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Protests over George Floyd’s death: Singaporeans in the US say they haven't seen anger, violence like this before

SINGAPORE — On Sunday evening, minutes before the 6pm curfew came into effect in the city of Los Angeles in the United States, Ms Crystal Chum, 35, was told that a hair salon less than a two minutes’ walk away from the nail salon she co-owns had been looted.

Tear gas rises above as protesters face off with police during a demonstration outside the White House in Washington, DC, on May 31, 2020, over the death of George Floyd at the hands of Minneapolis Police.

Tear gas rises above as protesters face off with police during a demonstration outside the White House in Washington, DC, on May 31, 2020, over the death of George Floyd at the hands of Minneapolis Police.

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SINGAPORE — On Sunday evening, minutes before the 6pm curfew came into effect in the city of Los Angeles in the United States, Ms Crystal Chum, 35, was told that a hair salon less than a two minutes’ walk away from the nail salon she co-owns had been looted.

“But there is not much we can do right now, the police are too busy with the protests, too,” the Singaporean said.

Ms Chum, who has been living in California for the past 10 years, was slightly taken aback by the turn of events: “I’ve seen various protests and demonstrations in my years living here, but this is the first time that it has escalated to such a severe state over the course of a few days and to many cities. And the anger and frustration of the community is felt on a much larger scale.”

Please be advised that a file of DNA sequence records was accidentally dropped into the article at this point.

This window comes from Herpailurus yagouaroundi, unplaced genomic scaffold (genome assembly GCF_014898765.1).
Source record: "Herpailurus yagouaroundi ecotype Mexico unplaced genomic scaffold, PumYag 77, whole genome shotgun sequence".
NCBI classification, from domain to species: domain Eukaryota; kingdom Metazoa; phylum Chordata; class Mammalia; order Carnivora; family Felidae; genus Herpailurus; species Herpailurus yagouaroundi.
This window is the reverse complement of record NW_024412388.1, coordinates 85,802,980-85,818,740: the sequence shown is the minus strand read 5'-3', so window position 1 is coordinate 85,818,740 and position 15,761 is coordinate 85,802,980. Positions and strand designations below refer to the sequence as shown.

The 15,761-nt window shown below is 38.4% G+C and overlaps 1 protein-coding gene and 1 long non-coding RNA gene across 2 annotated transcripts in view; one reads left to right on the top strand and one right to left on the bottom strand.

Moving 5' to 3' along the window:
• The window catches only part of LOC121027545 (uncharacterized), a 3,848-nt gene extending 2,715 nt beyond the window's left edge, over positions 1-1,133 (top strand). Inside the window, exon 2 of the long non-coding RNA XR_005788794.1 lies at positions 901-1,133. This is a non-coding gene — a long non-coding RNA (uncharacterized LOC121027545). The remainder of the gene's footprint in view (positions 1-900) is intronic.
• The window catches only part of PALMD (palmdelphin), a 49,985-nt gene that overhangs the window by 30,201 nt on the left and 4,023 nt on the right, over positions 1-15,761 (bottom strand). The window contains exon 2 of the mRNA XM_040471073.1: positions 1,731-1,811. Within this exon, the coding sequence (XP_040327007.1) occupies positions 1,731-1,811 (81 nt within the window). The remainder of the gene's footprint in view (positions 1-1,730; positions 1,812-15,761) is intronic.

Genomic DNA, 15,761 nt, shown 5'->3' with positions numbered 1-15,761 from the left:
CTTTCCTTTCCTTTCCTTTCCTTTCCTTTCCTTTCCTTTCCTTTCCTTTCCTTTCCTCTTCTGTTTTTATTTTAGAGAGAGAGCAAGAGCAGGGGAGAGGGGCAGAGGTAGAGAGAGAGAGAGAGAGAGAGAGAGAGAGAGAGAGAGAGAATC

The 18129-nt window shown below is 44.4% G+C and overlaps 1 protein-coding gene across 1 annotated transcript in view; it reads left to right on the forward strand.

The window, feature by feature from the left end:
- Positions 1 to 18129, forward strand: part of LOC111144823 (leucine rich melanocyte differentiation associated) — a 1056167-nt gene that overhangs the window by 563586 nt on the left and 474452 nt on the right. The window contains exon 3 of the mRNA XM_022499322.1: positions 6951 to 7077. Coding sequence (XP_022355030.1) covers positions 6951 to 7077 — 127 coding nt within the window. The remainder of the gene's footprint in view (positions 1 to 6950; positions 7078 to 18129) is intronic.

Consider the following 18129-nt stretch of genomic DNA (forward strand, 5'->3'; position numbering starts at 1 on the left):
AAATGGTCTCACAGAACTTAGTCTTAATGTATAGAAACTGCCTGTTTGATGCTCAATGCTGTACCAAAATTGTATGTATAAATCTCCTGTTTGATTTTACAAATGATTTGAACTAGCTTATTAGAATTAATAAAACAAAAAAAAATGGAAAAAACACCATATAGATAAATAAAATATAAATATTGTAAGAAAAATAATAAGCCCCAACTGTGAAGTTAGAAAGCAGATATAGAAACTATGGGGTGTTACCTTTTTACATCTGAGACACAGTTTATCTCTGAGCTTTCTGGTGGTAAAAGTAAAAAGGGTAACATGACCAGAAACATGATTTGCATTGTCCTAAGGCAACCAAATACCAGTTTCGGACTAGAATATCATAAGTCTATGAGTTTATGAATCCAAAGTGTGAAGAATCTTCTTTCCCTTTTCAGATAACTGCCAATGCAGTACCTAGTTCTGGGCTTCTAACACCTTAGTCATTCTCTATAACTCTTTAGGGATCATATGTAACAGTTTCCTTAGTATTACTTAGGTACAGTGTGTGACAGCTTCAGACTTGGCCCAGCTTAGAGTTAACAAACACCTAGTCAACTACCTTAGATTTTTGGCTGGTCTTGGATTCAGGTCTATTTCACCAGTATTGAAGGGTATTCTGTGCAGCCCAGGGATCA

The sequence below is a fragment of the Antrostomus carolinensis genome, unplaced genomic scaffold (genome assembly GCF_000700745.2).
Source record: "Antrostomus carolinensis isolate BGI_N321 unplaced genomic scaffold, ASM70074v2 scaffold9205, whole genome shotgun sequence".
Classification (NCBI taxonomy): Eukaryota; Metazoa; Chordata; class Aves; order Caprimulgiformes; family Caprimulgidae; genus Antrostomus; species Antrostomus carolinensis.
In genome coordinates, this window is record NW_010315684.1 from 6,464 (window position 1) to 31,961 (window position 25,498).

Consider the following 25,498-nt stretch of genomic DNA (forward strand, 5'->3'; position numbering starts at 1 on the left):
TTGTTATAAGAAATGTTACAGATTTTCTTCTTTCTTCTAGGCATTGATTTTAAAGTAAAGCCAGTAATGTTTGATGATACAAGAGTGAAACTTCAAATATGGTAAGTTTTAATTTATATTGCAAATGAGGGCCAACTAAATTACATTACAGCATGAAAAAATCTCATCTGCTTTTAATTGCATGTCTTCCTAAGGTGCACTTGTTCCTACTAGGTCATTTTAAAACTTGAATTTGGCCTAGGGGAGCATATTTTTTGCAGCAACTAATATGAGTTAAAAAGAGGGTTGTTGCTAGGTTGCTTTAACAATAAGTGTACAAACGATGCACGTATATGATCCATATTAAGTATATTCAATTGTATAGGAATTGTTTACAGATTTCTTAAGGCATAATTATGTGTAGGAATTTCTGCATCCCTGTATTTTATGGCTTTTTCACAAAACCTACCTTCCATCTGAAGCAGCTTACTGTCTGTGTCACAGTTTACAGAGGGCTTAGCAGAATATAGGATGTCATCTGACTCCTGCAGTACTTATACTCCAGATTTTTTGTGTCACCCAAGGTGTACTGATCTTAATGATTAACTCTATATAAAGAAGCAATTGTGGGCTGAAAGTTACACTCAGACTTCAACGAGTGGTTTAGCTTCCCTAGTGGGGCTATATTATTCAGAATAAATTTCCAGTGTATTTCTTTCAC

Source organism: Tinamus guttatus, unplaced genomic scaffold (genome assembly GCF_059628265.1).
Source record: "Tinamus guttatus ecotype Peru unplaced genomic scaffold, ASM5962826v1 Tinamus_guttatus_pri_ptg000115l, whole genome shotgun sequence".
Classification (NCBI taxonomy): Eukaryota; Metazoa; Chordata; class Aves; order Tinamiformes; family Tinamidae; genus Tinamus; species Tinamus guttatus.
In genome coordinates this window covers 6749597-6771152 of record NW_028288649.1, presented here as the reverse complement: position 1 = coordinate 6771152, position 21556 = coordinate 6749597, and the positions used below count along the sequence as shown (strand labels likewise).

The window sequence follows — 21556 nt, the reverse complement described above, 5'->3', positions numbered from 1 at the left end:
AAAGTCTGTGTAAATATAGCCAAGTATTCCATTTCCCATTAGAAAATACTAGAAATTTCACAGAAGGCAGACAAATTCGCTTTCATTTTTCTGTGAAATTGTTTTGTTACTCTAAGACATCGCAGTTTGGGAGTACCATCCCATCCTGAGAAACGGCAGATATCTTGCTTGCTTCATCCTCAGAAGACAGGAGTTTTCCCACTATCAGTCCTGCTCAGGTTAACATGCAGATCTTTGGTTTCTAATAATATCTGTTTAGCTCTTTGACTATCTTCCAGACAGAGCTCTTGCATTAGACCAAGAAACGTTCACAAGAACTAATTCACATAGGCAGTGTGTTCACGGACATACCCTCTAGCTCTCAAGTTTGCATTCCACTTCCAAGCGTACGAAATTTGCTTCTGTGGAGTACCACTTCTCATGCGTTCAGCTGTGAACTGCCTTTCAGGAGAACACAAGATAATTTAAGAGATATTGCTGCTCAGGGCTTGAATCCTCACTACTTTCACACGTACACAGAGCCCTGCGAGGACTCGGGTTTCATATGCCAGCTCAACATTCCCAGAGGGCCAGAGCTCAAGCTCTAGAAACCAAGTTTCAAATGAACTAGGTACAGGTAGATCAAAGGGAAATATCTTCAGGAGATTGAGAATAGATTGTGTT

Over the weekend, protests erupted across several cities in the US, following the death of 46-year-old African-American George Floyd last Monday (May 25). During an arrest in Minneapolis in the state of Minnesota, he was pinned down under the knee of police officer Derek Chauvin. The entire incident was recorded and made its rounds on social media.

In the footage, the officer was shown ignoring Floyd’s pleas of distress, including him gasping the words, “I can’t breathe”. Three other officers looked on and bystanders begged Chauvin to remove his knee from the man’s neck.

Chauvin and the three other officers involved in the incident were fired the next day, and last Friday, Chauvin was arrested and charged with third-degree murder and manslaughter.

The incident prompted outrage across the country and thousands of protesters took to the streets of Minneapolis and other cities, with peaceful marches against police brutality and racism, in a movement dubbed #Blacklivesmatter.

However, these protest marches soon turned violent with police cars being set on fire.

Reports soon surfaced of the police using pepper spray and tear gas to disperse crowds and shooting rubber bullets at demonstrators.

Storefronts were damaged or had graffiti scrawled across them, and businesses were looted.

Ms Chum, who is an architect by profession, told TODAY: “I’ve seen buildings that have been vandalised and broken into, as well as quite a number of National Guard vehicles on the freeway. On my way home this late afternoon, I saw more than 10 police cars with their lights on, racing on the freeway towards Santa Monica. I later found out there was looting taking place there today.”

SCARED AND ANXIOUS

Ms Chum lives just five to 10 minutes’ drive away from the “main protest and looting activity” and she said that it has been “nerve-wracking” hearing helicopters, sirens and the sound of gunshots going on for hours into the night. 

“We also worry that some of the violent activities might start spreading towards our neighbourhood where we have our car parked on the streets,” she said.

Another Singaporean, Ms Wu Jiezhen, 30, who is living in Boston, Massachusetts and has just graduated from the Harvard Graduate School of Education, said that she is still trying to “navigate the situation”, having grown up in Singapore where it is “so safe”.